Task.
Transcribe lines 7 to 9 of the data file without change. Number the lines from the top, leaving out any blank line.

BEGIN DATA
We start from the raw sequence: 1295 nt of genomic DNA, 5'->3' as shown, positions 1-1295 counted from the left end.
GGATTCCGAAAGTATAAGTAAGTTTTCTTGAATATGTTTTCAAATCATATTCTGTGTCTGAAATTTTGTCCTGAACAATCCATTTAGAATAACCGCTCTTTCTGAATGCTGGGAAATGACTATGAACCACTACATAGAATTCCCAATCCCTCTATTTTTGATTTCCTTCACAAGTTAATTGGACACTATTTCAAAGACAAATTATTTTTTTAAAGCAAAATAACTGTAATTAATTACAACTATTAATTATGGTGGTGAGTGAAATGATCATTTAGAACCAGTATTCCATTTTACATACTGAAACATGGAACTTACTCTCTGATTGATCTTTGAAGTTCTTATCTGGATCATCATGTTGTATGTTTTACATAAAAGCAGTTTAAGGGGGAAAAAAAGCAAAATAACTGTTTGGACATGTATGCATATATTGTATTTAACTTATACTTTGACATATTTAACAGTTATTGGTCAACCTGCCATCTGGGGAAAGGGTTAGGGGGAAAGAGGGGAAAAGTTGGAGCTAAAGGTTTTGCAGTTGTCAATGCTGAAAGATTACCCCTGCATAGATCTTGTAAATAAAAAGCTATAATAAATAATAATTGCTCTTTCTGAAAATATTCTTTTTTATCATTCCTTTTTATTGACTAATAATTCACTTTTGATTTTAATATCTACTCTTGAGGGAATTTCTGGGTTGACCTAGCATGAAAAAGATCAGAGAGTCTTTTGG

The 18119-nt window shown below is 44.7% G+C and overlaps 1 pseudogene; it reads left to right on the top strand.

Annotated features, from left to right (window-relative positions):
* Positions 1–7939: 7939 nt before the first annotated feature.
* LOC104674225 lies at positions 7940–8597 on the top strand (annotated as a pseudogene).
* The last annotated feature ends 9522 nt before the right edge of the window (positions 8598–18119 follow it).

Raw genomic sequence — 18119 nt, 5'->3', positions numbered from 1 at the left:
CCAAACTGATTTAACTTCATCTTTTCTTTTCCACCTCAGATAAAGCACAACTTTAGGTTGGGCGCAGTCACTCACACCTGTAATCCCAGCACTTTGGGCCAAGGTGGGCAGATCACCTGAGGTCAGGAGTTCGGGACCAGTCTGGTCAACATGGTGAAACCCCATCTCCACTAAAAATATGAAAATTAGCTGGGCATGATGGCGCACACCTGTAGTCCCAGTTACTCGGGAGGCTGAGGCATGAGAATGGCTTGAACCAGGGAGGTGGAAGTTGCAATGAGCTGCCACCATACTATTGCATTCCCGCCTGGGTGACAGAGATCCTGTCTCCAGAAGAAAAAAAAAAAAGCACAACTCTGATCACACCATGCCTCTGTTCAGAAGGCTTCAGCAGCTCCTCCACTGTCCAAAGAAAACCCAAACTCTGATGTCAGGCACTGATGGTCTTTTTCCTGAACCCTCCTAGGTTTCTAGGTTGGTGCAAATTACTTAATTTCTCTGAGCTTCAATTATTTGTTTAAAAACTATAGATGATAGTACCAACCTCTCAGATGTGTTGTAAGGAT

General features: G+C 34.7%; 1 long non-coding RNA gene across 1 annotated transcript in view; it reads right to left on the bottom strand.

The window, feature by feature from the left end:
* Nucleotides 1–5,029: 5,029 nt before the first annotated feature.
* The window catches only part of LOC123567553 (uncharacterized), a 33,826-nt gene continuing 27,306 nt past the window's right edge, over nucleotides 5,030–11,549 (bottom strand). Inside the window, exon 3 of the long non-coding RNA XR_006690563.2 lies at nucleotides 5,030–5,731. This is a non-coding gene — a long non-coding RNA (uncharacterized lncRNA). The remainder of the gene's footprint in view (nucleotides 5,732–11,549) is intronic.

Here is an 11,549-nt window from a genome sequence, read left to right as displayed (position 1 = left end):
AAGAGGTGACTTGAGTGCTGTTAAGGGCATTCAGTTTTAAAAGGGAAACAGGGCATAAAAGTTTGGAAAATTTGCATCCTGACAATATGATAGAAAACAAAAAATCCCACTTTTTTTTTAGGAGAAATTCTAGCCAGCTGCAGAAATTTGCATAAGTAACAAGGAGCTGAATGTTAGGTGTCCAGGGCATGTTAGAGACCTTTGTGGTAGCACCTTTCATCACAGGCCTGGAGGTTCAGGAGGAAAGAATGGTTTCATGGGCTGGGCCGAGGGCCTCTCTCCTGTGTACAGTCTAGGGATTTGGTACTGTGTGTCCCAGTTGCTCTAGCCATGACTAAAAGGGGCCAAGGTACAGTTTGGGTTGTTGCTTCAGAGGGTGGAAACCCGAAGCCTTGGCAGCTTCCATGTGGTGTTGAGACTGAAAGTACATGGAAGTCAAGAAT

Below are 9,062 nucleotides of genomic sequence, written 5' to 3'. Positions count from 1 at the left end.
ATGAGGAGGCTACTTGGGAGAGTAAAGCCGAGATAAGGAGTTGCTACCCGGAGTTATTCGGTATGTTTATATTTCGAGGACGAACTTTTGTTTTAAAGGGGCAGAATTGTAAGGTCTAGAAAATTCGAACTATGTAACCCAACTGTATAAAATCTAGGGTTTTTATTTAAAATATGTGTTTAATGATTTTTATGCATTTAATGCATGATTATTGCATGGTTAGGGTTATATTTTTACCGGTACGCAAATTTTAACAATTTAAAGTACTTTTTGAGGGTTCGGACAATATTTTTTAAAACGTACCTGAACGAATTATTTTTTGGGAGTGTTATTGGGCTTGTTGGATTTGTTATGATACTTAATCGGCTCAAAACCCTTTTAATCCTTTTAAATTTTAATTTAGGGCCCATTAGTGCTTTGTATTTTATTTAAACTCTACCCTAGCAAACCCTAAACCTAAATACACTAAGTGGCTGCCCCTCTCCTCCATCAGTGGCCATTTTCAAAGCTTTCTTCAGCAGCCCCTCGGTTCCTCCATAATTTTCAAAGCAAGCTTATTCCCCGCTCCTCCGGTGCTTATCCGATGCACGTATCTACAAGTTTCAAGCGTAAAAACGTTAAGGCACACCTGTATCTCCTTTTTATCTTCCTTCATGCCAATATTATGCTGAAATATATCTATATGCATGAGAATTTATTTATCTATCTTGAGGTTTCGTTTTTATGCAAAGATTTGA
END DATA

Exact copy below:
* The last annotated feature ends 9522 nt before the right edge of the window (positions 8598–18119 follow it).

Raw genomic sequence — 18119 nt, 5'->3', positions numbered from 1 at the left:
CCAAACTGATTTAACTTCATCTTTTCTTTTCCACCTCAGATAAAGCACAACTTTAGGTTGGGCGCAGTCACTCACACCTGTAATCCCAGCACTTTGGGCCAAGGTGGGCAGATCACCTGAGGTCAGGAGTTCGGGACCAGTCTGGTCAACATGGTGAAACCCCATCTCCACTAAAAATATGAAAATTAGCTGGGCATGATGGCGCACACCTGTAGTCCCAGTTACTCGGGAGGCTGAGGCATGAGAATGGCTTGAACCAGGGAGGTGGAAGTTGCAATGAGCTGCCACCATACTATTGCATTCCCGCCTGGGTGACAGAGATCCTGTCTCCAGAAGAAAAAAAAAAAAGCACAACTCTGATCACACCATGCCTCTGTTCAGAAGGCTTCAGCAGCTCCTCCACTGTCCAAAGAAAACCCAAACTCTGATGTCAGGCACTGATGGTCTTTTTCCTGAACCCTCCTAGGTTTCTAGGTTGGTGCAAATTACTTAATTTCTCTGAGCTTCAATTATTTGTTTAAAAACTATAGATGATAGTACCAACCTCTCAGATGTGTTGTAAGGAT